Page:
To be yourself isn’t just good advice. Sometimes it’s also good business sense.
Science presenter and children’s book author Emily Calandrelli said she and a producer friend had been developing an idea for a kids’ science show for four or five years.
It was serious business. Her producer was with Bunim/Murray, the company that launched MTV’s “Road Rules” and “The Real World,” as well as “Project Runway” and “Bill Nye Saves the World.”
Calandrelli, also known as “The Space Gal,” won an Emmy for her appearances on Nye’s show.
For her show, Calandrelli and her producer imagined Calandrelli playing a sort of fictionalized version of herself.
“I was going to be an aunt for some kids,” the 33-year-old Morgantown native said. “And the kids and all their friends were going to come up to my laboratory and we were going to do all of these science experiments.”
Over the past couple of years, they met with television network programmers and streaming channels like Netflix, Amazon or Hulu and presented their idea.
Netflix called them back.
The streaming service was so-so on the show idea, but Netflix executives really liked Calandrelli.
Netflix told them, “Come back and pitch us an idea where Emily is just playing herself.”
Calandrelli and company changed things up, took out the acting, and developed “Emily’s Wonder Lab,” a science show geared toward an elementary or preschool audience.
“It’s science you’d find in a middle school or even high school classroom, but we talk about it in a way younger kids would understand,” she said. “We don’t dumb it down. We just synergize it and make it way more fun.”
Season one of “Emily’s Wonder Lab” begins streaming Tuesday, Aug. 25.
On the show, Calandrelli talks science and does experiments with some help that the kids watching at home can recreate with their parents.
The material is a tiny stretch for Calandrelli. A WVU grad, Calandrelli’s background is in aerospace technology.
She has a master’s degree from MIT in aeronautics and astronautics, as well as an M.S. in technology and policy.
Before her television and media career took off, she interned at NASA, but “Emily’s Wonder Lab” is more of a general science show, tackling subjects like chemical reactions and applying the laws of physics.
Calandrelli said it was fun to get to dig into that kind of science, but that presenting any kind of science on television is tricky. Science is cool, she said, but it doesn’t always look that way.
“You have to find something that’s both interesting and visually interesting on camera,” she said.
There’s a kind of a Venn diagram to it, Calandrelli explained. To make it work for television, you have to meet where the two circles overlap. Figuring out what works takes time and can involve a process of elimination.
“We had to go through a number of science experiments to find that sweet spot,” she said.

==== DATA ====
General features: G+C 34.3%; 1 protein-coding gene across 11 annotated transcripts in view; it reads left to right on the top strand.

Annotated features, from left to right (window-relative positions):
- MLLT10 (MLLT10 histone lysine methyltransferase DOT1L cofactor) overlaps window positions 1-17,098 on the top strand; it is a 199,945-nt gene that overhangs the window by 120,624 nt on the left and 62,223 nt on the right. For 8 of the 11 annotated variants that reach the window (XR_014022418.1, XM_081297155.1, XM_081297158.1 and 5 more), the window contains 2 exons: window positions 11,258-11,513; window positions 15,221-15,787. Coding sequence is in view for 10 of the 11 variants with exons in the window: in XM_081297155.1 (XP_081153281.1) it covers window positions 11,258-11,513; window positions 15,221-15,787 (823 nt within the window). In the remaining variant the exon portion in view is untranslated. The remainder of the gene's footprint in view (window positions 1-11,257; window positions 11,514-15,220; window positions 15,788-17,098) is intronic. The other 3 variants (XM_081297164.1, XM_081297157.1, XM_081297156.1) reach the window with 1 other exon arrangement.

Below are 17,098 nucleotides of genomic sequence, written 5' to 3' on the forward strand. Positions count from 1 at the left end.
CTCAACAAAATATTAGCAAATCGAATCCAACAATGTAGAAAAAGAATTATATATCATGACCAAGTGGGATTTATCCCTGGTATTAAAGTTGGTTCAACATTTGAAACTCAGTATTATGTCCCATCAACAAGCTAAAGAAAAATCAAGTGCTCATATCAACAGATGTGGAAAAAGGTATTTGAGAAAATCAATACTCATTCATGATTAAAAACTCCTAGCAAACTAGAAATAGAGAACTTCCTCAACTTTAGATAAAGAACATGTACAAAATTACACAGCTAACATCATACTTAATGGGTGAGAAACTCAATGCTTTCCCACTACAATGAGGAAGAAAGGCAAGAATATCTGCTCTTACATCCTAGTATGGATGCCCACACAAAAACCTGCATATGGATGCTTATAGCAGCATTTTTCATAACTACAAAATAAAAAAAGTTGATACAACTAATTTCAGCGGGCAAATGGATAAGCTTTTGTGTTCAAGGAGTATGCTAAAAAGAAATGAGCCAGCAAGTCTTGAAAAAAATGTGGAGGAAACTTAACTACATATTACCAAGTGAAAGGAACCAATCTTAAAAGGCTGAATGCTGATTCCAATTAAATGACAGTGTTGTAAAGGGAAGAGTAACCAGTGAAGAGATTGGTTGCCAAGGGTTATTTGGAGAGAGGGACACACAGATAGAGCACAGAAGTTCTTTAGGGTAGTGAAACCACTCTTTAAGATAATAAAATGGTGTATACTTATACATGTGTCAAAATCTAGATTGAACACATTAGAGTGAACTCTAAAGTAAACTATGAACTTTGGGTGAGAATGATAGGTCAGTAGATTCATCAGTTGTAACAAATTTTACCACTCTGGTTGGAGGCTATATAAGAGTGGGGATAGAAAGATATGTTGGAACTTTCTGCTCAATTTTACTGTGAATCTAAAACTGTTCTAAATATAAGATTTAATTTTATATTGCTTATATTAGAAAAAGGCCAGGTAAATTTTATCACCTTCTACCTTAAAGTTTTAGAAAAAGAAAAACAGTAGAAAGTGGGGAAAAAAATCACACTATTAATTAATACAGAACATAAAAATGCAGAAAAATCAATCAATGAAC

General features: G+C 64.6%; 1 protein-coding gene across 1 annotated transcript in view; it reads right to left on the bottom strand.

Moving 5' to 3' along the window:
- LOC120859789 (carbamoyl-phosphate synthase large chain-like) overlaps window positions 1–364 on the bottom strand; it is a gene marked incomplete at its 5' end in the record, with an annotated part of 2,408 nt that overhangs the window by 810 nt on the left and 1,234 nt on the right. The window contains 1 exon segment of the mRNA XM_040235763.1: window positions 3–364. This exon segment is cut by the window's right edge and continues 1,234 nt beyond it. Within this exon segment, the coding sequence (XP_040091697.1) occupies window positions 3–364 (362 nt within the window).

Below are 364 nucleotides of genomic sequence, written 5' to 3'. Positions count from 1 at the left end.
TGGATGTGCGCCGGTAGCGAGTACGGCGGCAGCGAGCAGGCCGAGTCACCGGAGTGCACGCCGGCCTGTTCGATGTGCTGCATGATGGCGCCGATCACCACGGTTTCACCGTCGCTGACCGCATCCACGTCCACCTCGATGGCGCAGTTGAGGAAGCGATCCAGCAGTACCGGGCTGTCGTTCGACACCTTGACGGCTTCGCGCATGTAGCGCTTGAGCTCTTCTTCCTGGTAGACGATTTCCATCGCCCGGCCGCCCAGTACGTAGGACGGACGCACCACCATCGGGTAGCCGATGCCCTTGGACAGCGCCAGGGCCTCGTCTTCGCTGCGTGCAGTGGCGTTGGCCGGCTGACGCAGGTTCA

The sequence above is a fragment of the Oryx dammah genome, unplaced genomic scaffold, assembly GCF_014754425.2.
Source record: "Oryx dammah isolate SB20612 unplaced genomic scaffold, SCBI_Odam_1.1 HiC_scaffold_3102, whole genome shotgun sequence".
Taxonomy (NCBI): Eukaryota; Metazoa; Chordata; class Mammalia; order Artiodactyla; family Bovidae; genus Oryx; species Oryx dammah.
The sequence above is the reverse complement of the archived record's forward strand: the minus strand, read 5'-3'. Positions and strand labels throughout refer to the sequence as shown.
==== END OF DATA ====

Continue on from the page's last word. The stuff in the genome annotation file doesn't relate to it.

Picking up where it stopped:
Recording the show was a challenge, too. At the time, Calandrelli was almost nine months pregnant.
She laughed and said, “That was a unique aspect of the show.”
When Calandrelli found out she was pregnant, she designed and built a high-altitude balloon and flew her ultrasound to the edge of space.
She said, “That was to announce my pregnancy, actually.”
It was supposed to be easy.
“I’d seen other students and researchers build high altitude balloons before. How hard can it be?” she asked, and then answered, “Turns out, pretty hard.”
The toughest part was chasing down the equipment after the balloon popped somewhere on the edge of the Earth’s atmosphere and plummeted back to the ground.
“You’re not streaming everything live,” she said. “You have to go and retrieve the camera to get the footage.”
Calandrelli said the chase took about three hours. It landed somewhere on a huge farm.
“We ran in and grabbed everything before anyone yelled at us,” she said.
The equipment was found using a GPS tracker on her phone.
Calandrelli launched the balloon in spring 2019. Her daughter Rose was born at the end of August.
“Emily’s Wonder Lab” arrives as students in West Virginia are getting ready to begin the school year. In normal years, they would already be back to their studies.
Because of COVID-19, a lot of children aren’t returning to brick and mortar classrooms right away. Many will begin the year learning from home.
Even if schools reopen, they may not be able to remain that way.
Calandrelli said she’s been hearing a lot about what’s happening in West Virginia schools. Her brother is a high school math teacher.
“My heart goes out to everyone,” she said. “It sounds incredibly stressful.”
With parents looking for ways to keep their children engaged and interested in learning, particularly if they’re learning from home, Calandrelli said her only real advice was to try to make it fun for everybody.
“That’s one of the wonderful things my show does,” she said. “It provides an actual experiment you can do with materials you have around the house. You can bring the science from the show home.”
The kids will like it, Calandrelli promised, and parents probably will, too.
“I love doing them and I’m a full-blown adult,” she said.